Bonnie and Clyde Review
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In the early 1930s, real-life outlaws Bonnie and Clyde became cold-blooded celebrities when they went on a two-year crime spree throughout the Southwest. Thirty-five years later, young actor/producer Warren Beatty brought the couple and their shockingly violent story to the big screen, taking Hollywood by storm.

Loosely based on the tragic true story of Bonnie Parker (Faye Dunaway) and Clyde Barrow (Beatty), Bonnie and Clyde is both a bizarre love story and a bloody crime drama. As the film opens, Bonnie, a young, small-town waitress, meets Clyde, a reckless ex-con, when he tries to steal her mother’s car. And, from then on, the two are inseparable.

Though Bonnie and Clyde’s career doesn’t get off to a very successful start, they quickly become notorious. And along with driver/mechanic C.W. Moss (Michael J. Pollard) and Clyde’s brother, Buck (Gene Hackman), and sister-in-law, Blanche (Oscar winner Estelle Parsons), they’re hunted by lawmen (and almost revered by pretty much everybody else) until their crime spree comes to a shockingly gruesome end.

  
 
On the surface, Bonnie and Clyde is just a violent, action-packed thrill-ride—but there’s so much more to it than just a bunch of gunfights and robberies. In fact, it has a little bit of something for everyone: action, drama, romance, and even humor (thanks, in part, to Gene Wilder, who plays a young man who ends up on an unexpected joyride with his girlfriend and the Barrow Gang).

Though the story may not be completely accurate, it’s a thoughtful story that paints a fascinating portrait of two infamous outlaws. In fact, the movie’s characters are every bit as memorable as their real-life counterparts. Dunaway’s Bonnie is young and bored and naďve—a girl who’s looking for adventure and romance. But when the outlaw lifestyle starts to lose its appeal, she admits that it’s not what she expected: “When we started out, I thought we was really goin’ somewhere. But this is it. We’re just goin’.” But she also realizes that there’s no way out—especially since the man she loves has no intention of giving up. Beatty’s Clyde is charming but controlling, playful but impulsive—and he lives for the notoriety that their crimes bring him. Though Clyde seems to think that he can’t be stopped, Bonnie knows that, sooner or later, it will all end—and it won’t end well—yet she resigns herself to her fate.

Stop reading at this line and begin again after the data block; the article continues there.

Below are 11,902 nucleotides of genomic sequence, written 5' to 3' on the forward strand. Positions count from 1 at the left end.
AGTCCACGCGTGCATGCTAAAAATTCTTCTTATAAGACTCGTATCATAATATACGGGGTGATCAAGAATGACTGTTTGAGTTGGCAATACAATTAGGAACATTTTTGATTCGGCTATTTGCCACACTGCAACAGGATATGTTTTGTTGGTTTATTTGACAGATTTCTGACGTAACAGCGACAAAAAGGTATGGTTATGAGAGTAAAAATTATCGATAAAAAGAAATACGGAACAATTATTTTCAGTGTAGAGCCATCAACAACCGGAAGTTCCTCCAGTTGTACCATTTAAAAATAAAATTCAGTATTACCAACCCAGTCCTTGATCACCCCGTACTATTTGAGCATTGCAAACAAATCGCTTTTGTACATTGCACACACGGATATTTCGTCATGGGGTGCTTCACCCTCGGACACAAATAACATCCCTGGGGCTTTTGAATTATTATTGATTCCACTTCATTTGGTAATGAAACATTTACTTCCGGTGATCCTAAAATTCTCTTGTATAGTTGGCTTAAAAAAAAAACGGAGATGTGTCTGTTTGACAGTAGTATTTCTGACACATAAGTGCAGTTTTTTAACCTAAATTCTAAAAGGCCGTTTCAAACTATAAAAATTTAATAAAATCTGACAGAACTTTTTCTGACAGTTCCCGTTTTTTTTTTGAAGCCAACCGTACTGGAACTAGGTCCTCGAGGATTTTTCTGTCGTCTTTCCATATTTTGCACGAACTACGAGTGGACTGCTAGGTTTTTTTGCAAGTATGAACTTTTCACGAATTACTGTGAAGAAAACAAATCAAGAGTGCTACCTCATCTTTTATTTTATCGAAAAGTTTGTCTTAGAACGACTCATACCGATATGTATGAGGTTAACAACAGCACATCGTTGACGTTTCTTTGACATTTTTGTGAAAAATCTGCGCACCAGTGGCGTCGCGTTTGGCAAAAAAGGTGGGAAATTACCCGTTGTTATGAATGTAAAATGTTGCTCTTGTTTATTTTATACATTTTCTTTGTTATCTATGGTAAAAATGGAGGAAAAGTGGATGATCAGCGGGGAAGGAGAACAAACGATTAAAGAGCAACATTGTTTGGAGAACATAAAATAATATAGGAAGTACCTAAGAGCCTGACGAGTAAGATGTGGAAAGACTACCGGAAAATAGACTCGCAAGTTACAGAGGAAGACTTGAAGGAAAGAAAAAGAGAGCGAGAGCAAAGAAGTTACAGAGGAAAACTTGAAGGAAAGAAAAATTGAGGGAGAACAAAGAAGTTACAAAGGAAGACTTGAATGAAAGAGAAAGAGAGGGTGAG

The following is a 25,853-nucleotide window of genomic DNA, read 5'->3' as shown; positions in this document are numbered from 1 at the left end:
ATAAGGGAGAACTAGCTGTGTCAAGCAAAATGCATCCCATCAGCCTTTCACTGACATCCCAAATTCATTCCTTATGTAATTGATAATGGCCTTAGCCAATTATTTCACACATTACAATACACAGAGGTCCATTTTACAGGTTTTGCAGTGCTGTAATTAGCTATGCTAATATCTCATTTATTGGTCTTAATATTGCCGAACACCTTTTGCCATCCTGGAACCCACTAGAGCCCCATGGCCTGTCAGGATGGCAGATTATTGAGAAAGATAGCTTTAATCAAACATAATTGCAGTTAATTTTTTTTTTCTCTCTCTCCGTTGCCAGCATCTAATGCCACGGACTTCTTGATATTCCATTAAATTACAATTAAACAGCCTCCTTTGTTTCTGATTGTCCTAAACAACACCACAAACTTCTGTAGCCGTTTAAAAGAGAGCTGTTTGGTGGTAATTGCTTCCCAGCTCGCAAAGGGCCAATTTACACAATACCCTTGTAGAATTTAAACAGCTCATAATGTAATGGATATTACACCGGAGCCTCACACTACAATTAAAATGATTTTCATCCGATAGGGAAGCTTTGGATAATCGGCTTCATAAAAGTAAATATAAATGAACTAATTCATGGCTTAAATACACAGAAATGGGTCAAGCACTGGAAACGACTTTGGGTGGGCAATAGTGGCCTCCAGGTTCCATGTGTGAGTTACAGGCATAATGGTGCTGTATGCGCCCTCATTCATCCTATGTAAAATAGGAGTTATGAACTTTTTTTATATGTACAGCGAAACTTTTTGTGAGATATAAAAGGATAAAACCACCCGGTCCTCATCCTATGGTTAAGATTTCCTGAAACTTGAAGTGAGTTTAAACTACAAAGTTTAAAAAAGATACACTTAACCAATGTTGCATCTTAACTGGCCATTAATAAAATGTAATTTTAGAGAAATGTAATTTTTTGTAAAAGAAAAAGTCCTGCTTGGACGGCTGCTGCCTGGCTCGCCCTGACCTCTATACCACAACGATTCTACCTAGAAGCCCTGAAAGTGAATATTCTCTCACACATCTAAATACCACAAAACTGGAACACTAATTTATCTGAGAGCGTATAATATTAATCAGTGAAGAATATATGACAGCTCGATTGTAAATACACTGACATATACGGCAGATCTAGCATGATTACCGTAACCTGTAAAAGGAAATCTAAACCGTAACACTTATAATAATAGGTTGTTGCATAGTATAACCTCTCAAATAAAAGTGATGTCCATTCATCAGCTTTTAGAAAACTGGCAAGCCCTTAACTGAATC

With a sensational mix of thrilling car chases and thoughtful character studies, all culminating in a breathtakingly horrific finale, Bonnie and Clyde is one of those movies that can still stun audiences—even 40 years after its release.


DVD Review:
The new two-disc special edition release of Bonnie and Clyde is packed with special features that will please both film buffs and history buffs. The second disc contains hours of extras—including additional scenes, wardrobe tests, and a few 40th anniversary documentaries, which offer some intriguing revelations about the movie (like a bisexuality subplot that was later cut from the script).

Also included on the disc is a History Channel documentary on the real Bonnie and Clyde, which tells the outlaws’ story using actual footage, excerpts from letters, and interviews with family and friends (including Clyde’s sister). So whether you’re interested in the behind-the-scenes stuff or the true-crime stories (or both), this new edition is definitely worth checking out.

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